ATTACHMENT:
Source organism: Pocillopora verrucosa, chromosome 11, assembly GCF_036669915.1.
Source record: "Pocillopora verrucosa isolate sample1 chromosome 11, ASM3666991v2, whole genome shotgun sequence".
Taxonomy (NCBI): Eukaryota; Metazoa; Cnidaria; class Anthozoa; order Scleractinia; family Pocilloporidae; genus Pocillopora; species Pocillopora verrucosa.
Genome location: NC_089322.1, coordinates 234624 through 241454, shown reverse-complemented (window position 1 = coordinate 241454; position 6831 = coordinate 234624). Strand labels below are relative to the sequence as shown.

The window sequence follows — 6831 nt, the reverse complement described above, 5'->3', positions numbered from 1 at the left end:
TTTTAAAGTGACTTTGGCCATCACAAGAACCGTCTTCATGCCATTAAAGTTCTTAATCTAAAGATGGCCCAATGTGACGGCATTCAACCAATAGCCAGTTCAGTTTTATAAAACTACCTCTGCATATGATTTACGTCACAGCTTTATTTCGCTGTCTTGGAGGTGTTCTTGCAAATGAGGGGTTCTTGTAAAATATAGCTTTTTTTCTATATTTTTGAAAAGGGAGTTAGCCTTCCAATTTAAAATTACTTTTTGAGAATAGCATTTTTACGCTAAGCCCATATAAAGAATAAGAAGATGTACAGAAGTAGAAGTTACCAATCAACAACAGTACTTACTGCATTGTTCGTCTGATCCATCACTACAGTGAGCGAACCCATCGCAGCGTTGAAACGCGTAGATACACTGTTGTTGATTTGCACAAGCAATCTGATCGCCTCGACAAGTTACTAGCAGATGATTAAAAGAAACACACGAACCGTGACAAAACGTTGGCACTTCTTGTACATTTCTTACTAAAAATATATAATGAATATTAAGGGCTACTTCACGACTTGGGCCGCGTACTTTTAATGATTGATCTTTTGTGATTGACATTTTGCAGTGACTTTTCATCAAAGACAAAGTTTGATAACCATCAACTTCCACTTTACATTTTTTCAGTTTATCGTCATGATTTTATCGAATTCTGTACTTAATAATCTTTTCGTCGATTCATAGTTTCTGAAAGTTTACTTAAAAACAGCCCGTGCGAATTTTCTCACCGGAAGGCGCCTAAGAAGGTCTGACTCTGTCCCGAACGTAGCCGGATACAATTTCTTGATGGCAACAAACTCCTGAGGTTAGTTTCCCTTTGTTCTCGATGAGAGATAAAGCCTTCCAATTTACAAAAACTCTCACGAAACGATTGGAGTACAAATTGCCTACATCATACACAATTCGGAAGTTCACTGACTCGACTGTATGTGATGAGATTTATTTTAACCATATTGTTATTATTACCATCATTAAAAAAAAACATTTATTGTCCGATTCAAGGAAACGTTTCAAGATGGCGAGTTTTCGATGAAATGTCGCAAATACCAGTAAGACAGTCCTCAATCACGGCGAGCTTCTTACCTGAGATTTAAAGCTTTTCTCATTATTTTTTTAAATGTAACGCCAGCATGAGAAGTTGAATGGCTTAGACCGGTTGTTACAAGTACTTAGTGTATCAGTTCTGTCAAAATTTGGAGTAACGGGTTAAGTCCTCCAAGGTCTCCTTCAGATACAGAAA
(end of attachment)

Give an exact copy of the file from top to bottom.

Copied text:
Source organism: Pocillopora verrucosa, chromosome 11, assembly GCF_036669915.1.
Source record: "Pocillopora verrucosa isolate sample1 chromosome 11, ASM3666991v2, whole genome shotgun sequence".
Taxonomy (NCBI): Eukaryota; Metazoa; Cnidaria; class Anthozoa; order Scleractinia; family Pocilloporidae; genus Pocillopora; species Pocillopora verrucosa.
Genome location: NC_089322.1, coordinates 234624 through 241454, shown reverse-complemented (window position 1 = coordinate 241454; position 6831 = coordinate 234624). Strand labels below are relative to the sequence as shown.

The window sequence follows — 6831 nt, the reverse complement described above, 5'->3', positions numbered from 1 at the left end:
TTTTAAAGTGACTTTGGCCATCACAAGAACCGTCTTCATGCCATTAAAGTTCTTAATCTAAAGATGGCCCAATGTGACGGCATTCAACCAATAGCCAGTTCAGTTTTATAAAACTACCTCTGCATATGATTTACGTCACAGCTTTATTTCGCTGTCTTGGAGGTGTTCTTGCAAATGAGGGGTTCTTGTAAAATATAGCTTTTTTTCTATATTTTTGAAAAGGGAGTTAGCCTTCCAATTTAAAATTACTTTTTGAGAATAGCATTTTTACGCTAAGCCCATATAAAGAATAAGAAGATGTACAGAAGTAGAAGTTACCAATCAACAACAGTACTTACTGCATTGTTCGTCTGATCCATCACTACAGTGAGCGAACCCATCGCAGCGTTGAAACGCGTAGATACACTGTTGTTGATTTGCACAAGCAATCTGATCGCCTCGACAAGTTACTAGCAGATGATTAAAAGAAACACACGAACCGTGACAAAACGTTGGCACTTCTTGTACATTTCTTACTAAAAATATATAATGAATATTAAGGGCTACTTCACGACTTGGGCCGCGTACTTTTAATGATTGATCTTTTGTGATTGACATTTTGCAGTGACTTTTCATCAAAGACAAAGTTTGATAACCATCAACTTCCACTTTACATTTTTTCAGTTTATCGTCATGATTTTATCGAATTCTGTACTTAATAATCTTTTCGTCGATTCATAGTTTCTGAAAGTTTACTTAAAAACAGCCCGTGCGAATTTTCTCACCGGAAGGCGCCTAAGAAGGTCTGACTCTGTCCCGAACGTAGCCGGATACAATTTCTTGATGGCAACAAACTCCTGAGGTTAGTTTCCCTTTGTTCTCGATGAGAGATAAAGCCTTCCAATTTACAAAAACTCTCACGAAACGATTGGAGTACAAATTGCCTACATCATACACAATTCGGAAGTTCACTGACTCGACTGTATGTGATGAGATTTATTTTAACCATATTGTTATTATTACCATCATTAAAAAAAAACATTTATTGTCCGATTCAAGGAAACGTTTCAAGATGGCGAGTTTTCGATGAAATGTCGCAAATACCAGTAAGACAGTCCTCAATCACGGCGAGCTTCTTACCTGAGATTTAAAGCTTTTCTCATTATTTTTTTAAATGTAACGCCAGCATGAGAAGTTGAATGGCTTAGACCGGTTGTTACAAGTACTTAGTGTATCAGTTCTGTCAAAATTTGGAGTAACGGGTTAAGTCCTCCAAGGTCTCCTTCAGATACAGAAA